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Essential Husbandry Practices for Dog Breeders: Maintaining Health and Preventing Disease

As responsible dog breeders, it is crucial to prioritize the health and well-being of our canine companions. Implementing effective husbandry practices not only ensures the overall welfare of the dogs but also helps prevent the spread of diseases within the kennel. In this blog post, we will discuss key recommendations from Cornell University Hospital for Animals that can greatly benefit dog breeders in maintaining a healthy environment for their dogs and puppies.

Identifying and Treating Sick Puppies:

When any puppy shows signs of illness, it is vital to consult a veterinarian before initiating any treatment. Assess the puppy's systemic health and identify the cause of symptoms; specific tests are recommended. These tests include a complete blood count (CBC), chemistry panel, parvovirus ELISA and PCR, fecal flotation (centrifuge), and fecal ELISA for Cryptosporidium and Giardia. Sick puppies should be isolated from the rest of the litter, and if any infectious agents are identified, all litters present in the house at that time should be treated. Proper disinfection of equipment, such as bowls, bedding, and kennels, as well as changing gloves between pens, is essential to prevent the spread of infection.

Recommended Husbandry Modifications: Based on the recommendations from Cornell University, here are some key modifications to consider for your husbandry practices:

Feeding: Discontinue feeding freeze-dried food to all animals in your kennel. One way to preserve food and prevent spoilage is through freeze-drying, which involves removing moisture. However, it's important to keep in mind that freeze-drying doesn't entirely eliminate bacteria. In the case of freeze-dried dog food, if the raw ingredients used are contaminated with harmful bacteria like Salmonella or Listeria, there is a possibility that the bacteria may still survive the process, which could potentially lead to illness in dogs.

Cohousing: Puppies should not be housed with non-littermates to minimize the risk of disease transmission.

Handling: Handle healthy animals before handling sick animals, and change gloves in between each litter group using disposable gloves.

Cleaning and Disinfection:

  1. Clean up after dams at least twice daily, dispose of fecal waste immediately, and replace bedding.

  2. Increase contact time of disinfectants like Rescue and KennelSol according to the label instructions, ensuring all organic debris is removed before disinfection.

  3. Thoroughly disinfect kennels and communal yards/runs daily.

Kennel Environment: Replace the pea gravel, fiber, grass, or artificial turf and soil underneath with minimally porous, smooth cement or sealed cement to prevent the persistence of infectious agents in the environment.

Diarrhea Outbreaks: Remove all fecal material from bedding and surfaces if a diarrhea outbreak occurs. Soak items in a dilute household bleach solution (1 part bleach with 32 parts water) for 10 minutes, then machine-wash using hot water and detergent before hot air drying. Steam cleaning may be useful for furniture or other items that cannot undergo the bleach approach.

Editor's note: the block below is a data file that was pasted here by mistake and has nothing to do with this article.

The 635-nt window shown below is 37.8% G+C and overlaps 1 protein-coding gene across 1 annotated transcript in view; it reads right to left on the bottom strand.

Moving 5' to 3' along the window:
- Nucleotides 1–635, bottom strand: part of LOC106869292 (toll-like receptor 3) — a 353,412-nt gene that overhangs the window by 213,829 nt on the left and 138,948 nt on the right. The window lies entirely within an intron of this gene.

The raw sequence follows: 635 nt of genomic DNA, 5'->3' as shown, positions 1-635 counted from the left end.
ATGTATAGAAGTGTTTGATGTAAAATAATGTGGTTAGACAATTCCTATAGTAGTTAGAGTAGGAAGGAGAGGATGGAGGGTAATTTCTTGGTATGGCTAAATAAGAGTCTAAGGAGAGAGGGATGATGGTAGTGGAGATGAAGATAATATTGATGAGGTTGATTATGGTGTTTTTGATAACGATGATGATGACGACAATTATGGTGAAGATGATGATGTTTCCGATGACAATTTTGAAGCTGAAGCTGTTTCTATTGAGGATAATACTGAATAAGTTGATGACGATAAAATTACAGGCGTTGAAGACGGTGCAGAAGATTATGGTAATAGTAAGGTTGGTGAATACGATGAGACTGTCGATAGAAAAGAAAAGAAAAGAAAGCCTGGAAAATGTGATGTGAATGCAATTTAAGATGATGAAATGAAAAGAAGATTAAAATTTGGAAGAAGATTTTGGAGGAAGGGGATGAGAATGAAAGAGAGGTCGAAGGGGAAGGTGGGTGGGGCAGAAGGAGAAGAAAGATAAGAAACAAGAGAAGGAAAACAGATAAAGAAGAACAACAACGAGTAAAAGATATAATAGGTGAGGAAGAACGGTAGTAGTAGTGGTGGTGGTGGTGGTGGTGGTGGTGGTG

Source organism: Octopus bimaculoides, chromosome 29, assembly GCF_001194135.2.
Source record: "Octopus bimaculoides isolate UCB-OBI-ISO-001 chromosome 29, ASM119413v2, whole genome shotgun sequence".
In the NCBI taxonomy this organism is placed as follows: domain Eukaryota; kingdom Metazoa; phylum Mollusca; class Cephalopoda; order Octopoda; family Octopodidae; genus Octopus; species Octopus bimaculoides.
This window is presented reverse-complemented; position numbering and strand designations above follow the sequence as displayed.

Deworming Pregnant Dogs: To deworm a pregnant dog preventively, administer Fenbendazole (Panacur) for the last three weeks of pregnancy through day 14 of lactation. The recommended dosage is 50 mg/kg of Fenbendazole once every 24 hours. Studies have shown this protocol to be safe during pregnancy and effective in preventing intestinal parasites in newborn puppies. It is important to weigh the pregnant dog accurately using her pre-pregnancy weight, as her intestinal tract remains the same size as before pregnancy. For example, if her pre-pregnancy weight was 80 pounds, administer 20 ccs of dewormer regardless of any weight gain during pregnancy.

Preventative Measures: To maintain the health of your puppies and adult dogs, consider the following preventative measures:

Deworming: Deworm all puppies with pyrantel (Nemex) starting at two weeks and repeating every two weeks until eight weeks. Transition to monthly oral or topical anti-parasitic treatment. Pregnant dogs should also be dewormed at 40 days and receive treatment at the same interval as their puppies while nursing. Monthly flea/tick preventatives are recommended for both puppies and adult dogs.

Vaccinations: Ensure all puppies receive their first DHPP vaccine at 6-8 weeks of age, followed by subsequent vaccinations every 2-4 weeks until 16 weeks of age or older. Make sure puppies and adults are vaccinated against Coronavirus. Cornonvirus is not in all 5-way vaccines, and this virus behaves like hypoglycemia or Giardia. Adult dogs should also be up-to-date on their DHPP vaccine and receive monthly flea/tick/parasite preventatives.

Conclusion: By implementing these recommended husbandry practices, dog breeders can create a healthier environment for their dogs and puppies. Regular disinfection, appropriate feeding, proper isolation, and preventative measures such as deworming and vaccinations contribute to the overall well-being of the animals in your care. Always consult with your veterinarian for personalized guidance and recommendations.

Source: Please note that the content provided in this blog post is based on recommendations from Cornell University Hospital for Animals. For more detailed information and guidance, we recommend consulting with your veterinarian.

Reference: Cornell University Hospital for Animals, and Deworming Pregnant Dogs: Dr. Greer’s Canine Deworming Protocol


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